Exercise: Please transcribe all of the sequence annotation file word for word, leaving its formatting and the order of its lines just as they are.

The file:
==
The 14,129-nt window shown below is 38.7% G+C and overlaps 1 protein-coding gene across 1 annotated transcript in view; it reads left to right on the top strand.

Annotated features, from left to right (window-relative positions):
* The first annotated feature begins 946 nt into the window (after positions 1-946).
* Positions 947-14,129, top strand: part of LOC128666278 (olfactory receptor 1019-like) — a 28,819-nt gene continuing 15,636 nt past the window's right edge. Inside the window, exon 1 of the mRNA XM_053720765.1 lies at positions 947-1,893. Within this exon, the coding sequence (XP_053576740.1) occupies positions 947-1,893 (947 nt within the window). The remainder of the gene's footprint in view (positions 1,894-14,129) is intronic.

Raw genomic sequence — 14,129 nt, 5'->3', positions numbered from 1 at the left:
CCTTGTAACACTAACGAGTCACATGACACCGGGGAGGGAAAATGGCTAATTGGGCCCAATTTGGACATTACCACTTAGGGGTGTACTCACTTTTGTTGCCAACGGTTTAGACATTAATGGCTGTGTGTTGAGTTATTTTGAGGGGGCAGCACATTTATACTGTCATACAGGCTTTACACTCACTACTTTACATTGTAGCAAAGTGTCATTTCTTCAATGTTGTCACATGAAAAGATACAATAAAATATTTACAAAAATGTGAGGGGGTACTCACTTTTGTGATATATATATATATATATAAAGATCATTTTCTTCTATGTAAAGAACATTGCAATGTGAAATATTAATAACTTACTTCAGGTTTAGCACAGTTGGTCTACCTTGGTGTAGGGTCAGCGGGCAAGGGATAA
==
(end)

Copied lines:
The 14,129-nt window shown below is 38.7% G+C and overlaps 1 protein-coding gene across 1 annotated transcript in view; it reads left to right on the top strand.

Annotated features, from left to right (window-relative positions):
* The first annotated feature begins 946 nt into the window (after positions 1-946).
* Positions 947-14,129, top strand: part of LOC128666278 (olfactory receptor 1019-like) — a 28,819-nt gene continuing 15,636 nt past the window's right edge. Inside the window, exon 1 of the mRNA XM_053720765.1 lies at positions 947-1,893. Within this exon, the coding sequence (XP_053576740.1) occupies positions 947-1,893 (947 nt within the window). The remainder of the gene's footprint in view (positions 1,894-14,129) is intronic.

Raw genomic sequence — 14,129 nt, 5'->3', positions numbered from 1 at the left:
CCTTGTAACACTAACGAGTCACATGACACCGGGGAGGGAAAATGGCTAATTGGGCCCAATTTGGACATTACCACTTAGGGGTGTACTCACTTTTGTTGCCAACGGTTTAGACATTAATGGCTGTGTGTTGAGTTATTTTGAGGGGGCAGCACATTTATACTGTCATACAGGCTTTACACTCACTACTTTACATTGTAGCAAAGTGTCATTTCTTCAATGTTGTCACATGAAAAGATACAATAAAATATTTACAAAAATGTGAGGGGGTACTCACTTTTGTGATATATATATATATATATAAAGATCATTTTCTTCTATGTAAAGAACATTGCAATGTGAAATATTAATAACTTACTTCAGGTTTAGCACAGTTGGTCTACCTTGGTGTAGGGTCAGCGGGCAAGGGATAA